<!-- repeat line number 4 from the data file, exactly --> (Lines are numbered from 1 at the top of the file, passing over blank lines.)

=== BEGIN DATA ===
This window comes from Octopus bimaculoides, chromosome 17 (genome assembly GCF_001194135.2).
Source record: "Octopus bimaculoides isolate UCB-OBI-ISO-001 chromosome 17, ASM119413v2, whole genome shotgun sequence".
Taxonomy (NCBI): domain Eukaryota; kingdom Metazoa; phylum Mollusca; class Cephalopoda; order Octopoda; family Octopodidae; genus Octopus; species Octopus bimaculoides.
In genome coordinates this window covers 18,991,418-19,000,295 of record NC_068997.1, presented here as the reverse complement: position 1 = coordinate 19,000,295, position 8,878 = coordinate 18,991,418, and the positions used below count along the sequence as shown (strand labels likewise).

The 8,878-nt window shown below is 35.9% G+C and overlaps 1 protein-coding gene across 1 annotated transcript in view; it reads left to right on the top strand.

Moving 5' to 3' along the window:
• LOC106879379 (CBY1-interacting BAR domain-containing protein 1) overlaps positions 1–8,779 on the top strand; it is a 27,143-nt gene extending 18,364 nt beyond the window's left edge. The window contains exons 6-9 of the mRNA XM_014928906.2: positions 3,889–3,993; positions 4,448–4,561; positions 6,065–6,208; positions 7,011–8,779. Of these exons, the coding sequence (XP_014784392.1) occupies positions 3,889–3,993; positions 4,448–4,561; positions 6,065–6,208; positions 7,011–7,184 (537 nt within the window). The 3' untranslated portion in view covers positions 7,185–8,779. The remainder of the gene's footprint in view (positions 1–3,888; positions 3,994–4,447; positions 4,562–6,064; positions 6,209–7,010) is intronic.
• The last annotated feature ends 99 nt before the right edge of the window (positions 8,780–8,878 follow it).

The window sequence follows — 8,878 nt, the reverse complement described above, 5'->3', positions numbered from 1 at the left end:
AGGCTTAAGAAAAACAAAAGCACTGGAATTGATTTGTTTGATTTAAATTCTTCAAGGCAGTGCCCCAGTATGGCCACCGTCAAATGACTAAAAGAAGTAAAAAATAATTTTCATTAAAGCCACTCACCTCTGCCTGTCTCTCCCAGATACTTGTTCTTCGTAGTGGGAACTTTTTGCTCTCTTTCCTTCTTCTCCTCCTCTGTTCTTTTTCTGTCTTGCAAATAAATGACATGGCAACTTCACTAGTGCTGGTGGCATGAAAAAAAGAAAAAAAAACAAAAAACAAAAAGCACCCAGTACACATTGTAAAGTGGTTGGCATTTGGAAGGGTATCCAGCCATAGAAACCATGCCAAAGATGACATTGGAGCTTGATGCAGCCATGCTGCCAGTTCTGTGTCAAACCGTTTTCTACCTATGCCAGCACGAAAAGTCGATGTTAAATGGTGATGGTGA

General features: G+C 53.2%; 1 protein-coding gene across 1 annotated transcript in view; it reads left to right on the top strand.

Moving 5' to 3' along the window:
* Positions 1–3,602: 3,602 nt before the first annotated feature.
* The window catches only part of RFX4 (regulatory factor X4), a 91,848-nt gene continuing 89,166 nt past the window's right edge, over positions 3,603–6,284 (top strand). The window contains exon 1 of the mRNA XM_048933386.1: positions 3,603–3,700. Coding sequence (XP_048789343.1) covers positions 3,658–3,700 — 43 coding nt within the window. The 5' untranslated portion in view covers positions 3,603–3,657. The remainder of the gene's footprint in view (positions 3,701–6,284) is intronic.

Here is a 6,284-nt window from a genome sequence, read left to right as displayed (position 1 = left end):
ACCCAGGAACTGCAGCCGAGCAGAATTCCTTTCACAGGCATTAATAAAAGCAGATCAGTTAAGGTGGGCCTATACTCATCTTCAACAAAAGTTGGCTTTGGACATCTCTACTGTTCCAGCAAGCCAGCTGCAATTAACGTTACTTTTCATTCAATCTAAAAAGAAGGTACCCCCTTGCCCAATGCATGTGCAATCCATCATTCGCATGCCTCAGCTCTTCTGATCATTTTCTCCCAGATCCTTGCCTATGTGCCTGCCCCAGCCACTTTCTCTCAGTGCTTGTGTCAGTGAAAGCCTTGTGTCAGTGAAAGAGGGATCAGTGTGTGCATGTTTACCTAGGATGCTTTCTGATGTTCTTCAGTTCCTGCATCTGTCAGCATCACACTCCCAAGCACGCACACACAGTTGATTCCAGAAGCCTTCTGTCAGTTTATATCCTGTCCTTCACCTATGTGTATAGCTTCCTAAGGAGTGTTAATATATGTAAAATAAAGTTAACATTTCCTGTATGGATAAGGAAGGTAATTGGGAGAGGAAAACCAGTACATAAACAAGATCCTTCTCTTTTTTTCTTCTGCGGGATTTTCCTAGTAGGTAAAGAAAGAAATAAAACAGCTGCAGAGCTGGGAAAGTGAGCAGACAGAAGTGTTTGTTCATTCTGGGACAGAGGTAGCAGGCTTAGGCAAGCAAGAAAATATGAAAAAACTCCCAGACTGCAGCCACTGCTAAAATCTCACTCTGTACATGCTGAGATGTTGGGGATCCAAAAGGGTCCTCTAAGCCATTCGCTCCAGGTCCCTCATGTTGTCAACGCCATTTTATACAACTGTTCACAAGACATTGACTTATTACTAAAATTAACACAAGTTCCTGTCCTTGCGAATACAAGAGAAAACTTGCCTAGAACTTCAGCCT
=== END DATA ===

In genome coordinates this window covers 18,991,418-19,000,295 of record NC_068997.1, presented here as the reverse complement: position 1 = coordinate 19,000,295, position 8,878 = coordinate 18,991,418, and the positions used below count along the sequence as shown (strand labels likewise).